No doubt King David had learned a painful lesson from his own ‘secret’ adultery and murder of Bathsheba’s husband. He had thought he would get away with his lust affair, but God saw what he had done. The Lord sent Nathan the prophet to confront him in his duplicity, saying, “You are that man!” (2 Sam 12:7).

It cut David to the heart to realise the great evil he had done evil in God’s sight (Ps 51:4) and his subsequent plea for mercy and forgiveness is recorded for us in Psalm 51:

“Surely you desire truth in the inner parts; you teach me wisdom in the inmost place.”

David’s restoration was what drove him to seek a life of candour and integrity. He didn’t want to run or hide from God anymore. He actually wanted the Lord to find him out and arrest him before his sin landed him in a prison from which he could never escape.

He wanted to know and be known by God, thoroughly and completely.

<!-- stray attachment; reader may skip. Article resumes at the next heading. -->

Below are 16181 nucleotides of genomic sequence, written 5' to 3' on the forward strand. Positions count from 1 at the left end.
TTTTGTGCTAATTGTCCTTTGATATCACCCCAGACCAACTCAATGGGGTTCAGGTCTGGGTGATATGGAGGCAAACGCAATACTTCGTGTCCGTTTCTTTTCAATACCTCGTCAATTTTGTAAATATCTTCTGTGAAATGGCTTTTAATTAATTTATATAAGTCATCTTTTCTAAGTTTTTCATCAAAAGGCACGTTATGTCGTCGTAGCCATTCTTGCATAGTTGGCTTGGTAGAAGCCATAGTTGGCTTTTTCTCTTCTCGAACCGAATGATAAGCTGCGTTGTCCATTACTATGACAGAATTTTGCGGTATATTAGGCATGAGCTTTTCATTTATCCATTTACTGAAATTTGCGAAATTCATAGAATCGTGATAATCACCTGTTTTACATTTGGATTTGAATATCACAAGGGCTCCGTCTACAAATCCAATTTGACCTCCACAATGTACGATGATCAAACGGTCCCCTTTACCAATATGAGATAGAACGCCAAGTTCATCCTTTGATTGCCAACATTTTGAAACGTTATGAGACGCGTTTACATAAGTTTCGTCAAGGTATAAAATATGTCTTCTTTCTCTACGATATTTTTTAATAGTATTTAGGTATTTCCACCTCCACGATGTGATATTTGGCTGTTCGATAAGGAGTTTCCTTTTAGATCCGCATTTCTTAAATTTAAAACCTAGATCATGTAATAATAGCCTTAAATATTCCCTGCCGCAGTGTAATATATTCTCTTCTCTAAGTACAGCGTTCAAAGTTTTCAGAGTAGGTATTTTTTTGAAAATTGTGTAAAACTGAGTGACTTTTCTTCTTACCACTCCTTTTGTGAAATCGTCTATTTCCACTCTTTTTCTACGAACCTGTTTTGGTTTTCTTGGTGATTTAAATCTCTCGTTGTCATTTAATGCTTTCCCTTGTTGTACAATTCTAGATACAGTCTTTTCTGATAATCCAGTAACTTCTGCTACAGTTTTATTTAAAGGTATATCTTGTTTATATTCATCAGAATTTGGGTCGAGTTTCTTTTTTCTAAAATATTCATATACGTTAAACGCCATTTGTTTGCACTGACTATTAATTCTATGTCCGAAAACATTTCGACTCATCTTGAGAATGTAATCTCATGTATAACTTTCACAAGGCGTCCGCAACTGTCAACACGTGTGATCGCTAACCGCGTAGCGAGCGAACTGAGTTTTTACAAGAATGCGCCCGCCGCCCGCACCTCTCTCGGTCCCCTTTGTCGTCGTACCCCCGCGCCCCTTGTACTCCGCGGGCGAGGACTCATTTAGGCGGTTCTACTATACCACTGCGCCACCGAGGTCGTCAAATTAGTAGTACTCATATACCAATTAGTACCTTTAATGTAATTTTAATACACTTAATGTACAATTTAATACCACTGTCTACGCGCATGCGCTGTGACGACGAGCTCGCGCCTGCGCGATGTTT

Likewise, for Christ followers, Psalm 139:23-24 reminds us that exposure is the only path to repentance and forgiveness. It’s always God’s kindness that leads us to repentance (Rom 2:4). And repentance is how we are freed from the destructive power of sin in our lives, to continue on God’s ‘everlasting way’.

We must not fool ourselves—Sin will always entangle us in its deceptive web. It will weigh us down and spoil our relationship with God (Heb 12:1). Sin is rebellion against God’s rule in our lives.

David’s prayer in Ps 139:23-24 shows that he understood the danger of sin that the writer of Hebrews later confirmed:

“Without holiness no one will see the Lord” (Heb 12:14).

Hatred of God’s enemies.